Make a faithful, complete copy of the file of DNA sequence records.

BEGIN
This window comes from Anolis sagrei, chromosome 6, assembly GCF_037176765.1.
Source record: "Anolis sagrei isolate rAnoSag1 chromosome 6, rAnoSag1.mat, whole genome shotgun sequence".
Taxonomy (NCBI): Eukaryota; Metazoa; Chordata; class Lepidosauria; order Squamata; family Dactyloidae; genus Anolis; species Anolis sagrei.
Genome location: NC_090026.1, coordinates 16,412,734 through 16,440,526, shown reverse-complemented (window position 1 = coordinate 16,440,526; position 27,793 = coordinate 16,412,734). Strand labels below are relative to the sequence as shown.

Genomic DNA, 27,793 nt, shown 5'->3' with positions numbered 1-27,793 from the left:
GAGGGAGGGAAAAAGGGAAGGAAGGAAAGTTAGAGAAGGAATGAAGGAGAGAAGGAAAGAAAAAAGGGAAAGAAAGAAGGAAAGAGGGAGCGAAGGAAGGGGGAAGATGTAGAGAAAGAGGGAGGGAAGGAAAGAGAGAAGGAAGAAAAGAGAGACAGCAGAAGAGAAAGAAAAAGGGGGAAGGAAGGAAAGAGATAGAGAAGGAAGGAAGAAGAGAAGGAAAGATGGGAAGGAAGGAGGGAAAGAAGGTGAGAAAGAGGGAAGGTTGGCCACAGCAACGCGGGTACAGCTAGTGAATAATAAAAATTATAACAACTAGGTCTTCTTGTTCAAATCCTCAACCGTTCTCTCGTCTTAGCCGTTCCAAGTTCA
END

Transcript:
This window comes from Anolis sagrei, chromosome 6, assembly GCF_037176765.1.
Source record: "Anolis sagrei isolate rAnoSag1 chromosome 6, rAnoSag1.mat, whole genome shotgun sequence".
Taxonomy (NCBI): Eukaryota; Metazoa; Chordata; class Lepidosauria; order Squamata; family Dactyloidae; genus Anolis; species Anolis sagrei.
Genome location: NC_090026.1, coordinates 16,412,734 through 16,440,526, shown reverse-complemented (window position 1 = coordinate 16,440,526; position 27,793 = coordinate 16,412,734). Strand labels below are relative to the sequence as shown.

Genomic DNA, 27,793 nt, shown 5'->3' with positions numbered 1-27,793 from the left:
GAGGGAGGGAAAAAGGGAAGGAAGGAAAGTTAGAGAAGGAATGAAGGAGAGAAGGAAAGAAAAAAGGGAAAGAAAGAAGGAAAGAGGGAGCGAAGGAAGGGGGAAGATGTAGAGAAAGAGGGAGGGAAGGAAAGAGAGAAGGAAGAAAAGAGAGACAGCAGAAGAGAAAGAAAAAGGGGGAAGGAAGGAAAGAGATAGAGAAGGAAGGAAGAAGAGAAGGAAAGATGGGAAGGAAGGAGGGAAAGAAGGTGAGAAAGAGGGAAGGTTGGCCACAGCAACGCGGGTACAGCTAGTGAATAATAAAAATTATAACAACTAGGTCTTCTTGTTCAAATCCTCAACCGTTCTCTCGTCTTAGCCGTTCCAAGTTCA